What is GDPR? A perspective for online and multi-channel businesses
For multi-channel and online-only retailers, big data has offered a huge opportunity. The opportunity to better shape conversion funnels, fine-tune marketing messages and personalise communication. But existing practices are about to get shaken up as incoming legislation. The General Data Protection Regulation (widely known as GDPR), sets out to better regulate how firms go about reaching out to both existing and prospective customers. GDPR will be implemented across all EU member states and enforceable from 25 May 2018, following a two-year transition period. If you’re not sure how it’s going to affect your business or don’t know if you’re ready, you’re not alone. Last month a survey revealed that just a fifth of UK businesses felt confident in their abilities to meet GDPR. But what is it? And how can you prepare your marketing and customer acquisition strategies to be compliant?
GDPR essentially aims to unify and strengthen data protection for individuals across the EU. Businesses that fail to comply risk substantial fines. For example, failure to notify the Information Commissioners Office (ICO) of a breach can result in a fine of up to 10 million Euro or 2 percent of global turnover! The legislation will affect all firms that hold personal information on their customers, covering the vast majority of businesses in the digital age.
For online businesses, it represents a need to overhaul how they forge relationships with customers. The nature of e-commerce means that all businesses in the sector will frequently handle customer data, including when using it to communicate.
With this in mind, there are some core parts of GDPR that you need to be aware of now:
Updating your privacy statements
Updated wording will be required for your privacy statement. You have to really clear on what information you collect, who you share it with and for what purposes. For a detailed list of information required to be shared click here. Given the abundance of third-party apps and services that many eCommerce businesses use, it's really important to be clear on what information is shared with these services and why, as well as their own data protection and security policies. This gets particularly interesting when dealing with third parties located outside the EU!
You need to obtain consent
To process and use personal data, you will need to gain consent. That means if you have a marketing campaign in mind where you reach out through your database, you’ll need to ensure that individuals have given you permission to contact them for marketing purposes. The good news is that there is no time limit on consent. The ICO states that the context of consent will determine how long consent is given for. What's clear from the new legislation is that the philosophy around clear communication. So the clearer and more transparent you are to consumers about what they're consenting to, the better.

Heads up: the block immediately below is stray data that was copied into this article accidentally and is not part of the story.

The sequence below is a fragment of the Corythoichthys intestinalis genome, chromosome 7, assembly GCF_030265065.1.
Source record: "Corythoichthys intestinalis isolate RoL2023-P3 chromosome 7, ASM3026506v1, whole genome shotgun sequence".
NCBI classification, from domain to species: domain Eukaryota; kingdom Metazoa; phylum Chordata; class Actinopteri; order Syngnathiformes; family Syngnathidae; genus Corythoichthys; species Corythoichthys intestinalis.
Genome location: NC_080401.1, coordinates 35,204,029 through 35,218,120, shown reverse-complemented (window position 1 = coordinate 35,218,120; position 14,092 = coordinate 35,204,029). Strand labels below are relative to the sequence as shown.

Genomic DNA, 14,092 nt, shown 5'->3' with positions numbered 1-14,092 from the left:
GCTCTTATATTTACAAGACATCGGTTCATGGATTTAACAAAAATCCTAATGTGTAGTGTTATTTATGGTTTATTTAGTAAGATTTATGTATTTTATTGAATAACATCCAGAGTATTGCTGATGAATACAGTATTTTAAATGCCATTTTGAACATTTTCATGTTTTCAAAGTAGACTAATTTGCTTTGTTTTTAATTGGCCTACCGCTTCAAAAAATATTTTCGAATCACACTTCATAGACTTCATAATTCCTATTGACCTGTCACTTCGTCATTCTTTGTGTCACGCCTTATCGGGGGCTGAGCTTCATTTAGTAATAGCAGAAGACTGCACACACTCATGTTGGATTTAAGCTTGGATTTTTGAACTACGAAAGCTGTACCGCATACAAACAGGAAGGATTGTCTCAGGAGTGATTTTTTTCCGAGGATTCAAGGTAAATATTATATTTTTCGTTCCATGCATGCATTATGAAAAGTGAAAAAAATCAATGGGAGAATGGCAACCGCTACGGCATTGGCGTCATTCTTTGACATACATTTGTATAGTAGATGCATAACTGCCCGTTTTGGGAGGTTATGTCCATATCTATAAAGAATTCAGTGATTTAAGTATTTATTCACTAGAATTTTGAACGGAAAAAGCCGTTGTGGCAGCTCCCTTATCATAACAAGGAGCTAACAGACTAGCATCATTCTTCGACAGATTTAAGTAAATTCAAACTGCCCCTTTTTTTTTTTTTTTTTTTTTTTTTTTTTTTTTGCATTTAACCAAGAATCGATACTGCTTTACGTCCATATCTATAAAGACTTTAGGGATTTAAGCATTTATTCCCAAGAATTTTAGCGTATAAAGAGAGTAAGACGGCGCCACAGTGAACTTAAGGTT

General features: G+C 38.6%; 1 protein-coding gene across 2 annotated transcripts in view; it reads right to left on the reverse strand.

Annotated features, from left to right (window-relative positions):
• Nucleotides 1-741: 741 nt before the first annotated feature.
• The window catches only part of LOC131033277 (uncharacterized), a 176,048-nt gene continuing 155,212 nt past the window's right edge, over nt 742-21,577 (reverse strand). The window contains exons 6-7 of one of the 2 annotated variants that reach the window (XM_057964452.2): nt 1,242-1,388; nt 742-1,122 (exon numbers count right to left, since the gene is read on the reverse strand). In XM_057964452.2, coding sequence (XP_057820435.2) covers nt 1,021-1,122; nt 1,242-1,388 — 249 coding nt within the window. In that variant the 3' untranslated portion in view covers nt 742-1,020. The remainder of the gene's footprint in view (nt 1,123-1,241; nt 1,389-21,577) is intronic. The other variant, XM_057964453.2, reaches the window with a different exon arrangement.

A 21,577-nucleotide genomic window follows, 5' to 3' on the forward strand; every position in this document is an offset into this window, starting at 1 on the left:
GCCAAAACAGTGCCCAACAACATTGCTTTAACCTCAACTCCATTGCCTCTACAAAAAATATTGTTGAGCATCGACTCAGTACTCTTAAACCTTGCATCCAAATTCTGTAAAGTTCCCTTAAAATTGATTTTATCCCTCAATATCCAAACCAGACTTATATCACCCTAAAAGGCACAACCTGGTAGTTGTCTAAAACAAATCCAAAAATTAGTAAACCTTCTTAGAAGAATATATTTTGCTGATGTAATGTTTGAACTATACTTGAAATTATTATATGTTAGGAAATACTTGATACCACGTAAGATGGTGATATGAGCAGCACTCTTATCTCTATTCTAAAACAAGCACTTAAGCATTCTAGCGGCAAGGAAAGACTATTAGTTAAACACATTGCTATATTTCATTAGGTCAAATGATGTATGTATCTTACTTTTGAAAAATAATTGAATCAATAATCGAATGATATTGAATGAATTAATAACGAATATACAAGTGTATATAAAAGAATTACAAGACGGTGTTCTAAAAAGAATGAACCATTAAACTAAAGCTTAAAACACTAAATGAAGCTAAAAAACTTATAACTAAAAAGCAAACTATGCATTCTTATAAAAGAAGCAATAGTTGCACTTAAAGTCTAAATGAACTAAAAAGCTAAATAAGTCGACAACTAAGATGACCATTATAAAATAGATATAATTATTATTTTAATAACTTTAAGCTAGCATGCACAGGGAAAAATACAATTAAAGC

Assessing legacy data and soft-opt in
Historical data that you use now across multiple aspects of your business, from email marketing to analysing the customer journey, will all need to be re-evaluated under the incoming regulations. There are different legal bases for processing data under GDPR, Consent and Legitimate Interests being two of them. For example, you may need to obtain explicit consent from people whose email addresses you've collected at events, who have never bought from you. This will be based on the wording they agreed to at the time of signing up. Whereas existing customers who've soft opted-in when making a purchase can continue to be marketed to, as long as you were explicit at the point of purchase about your intentions. You also need to give them the chance to opt-out at any time through your campaigns.
Right to access and Right to erasure
Getting a handle on all of your customer data, knowing where it all resides and how to quickly access it will be vital. Especially when it comes to consumers right to access the data an organisation holds on them. Having a quick way to provide this will save companies hours of time. It's something we're making sure all our client have as part of our service to them.
GDPR further supports the individual’s right to be forgotten. Your communication methods and website must have a clear way for customers and leads to ask to be removed from your database and you must comply with the request.
GDPR might present some challenges when it comes to consumer data but equally, these new regulations could present an opportunity for eCommerce businesses. The incoming changes offer a chance to streamline your current process, build an engaged database of contacts and think creatively about how you can add value to your customers. For example, we believe that any company using MailChimp for their email marketing will be able to enjoy cost-savings associated with smaller-sized lists of engaged subscribers without a loss in revenue opportunities. Basically, getting rid of subscribers that never open your emails. It's important to get rid of these people because of their detrimental impact on inbox deliverability.
Please contact us if you have any questions about how GDPR might impact your business, whether you're based in the EU or even if your online customer base includes EU citizens.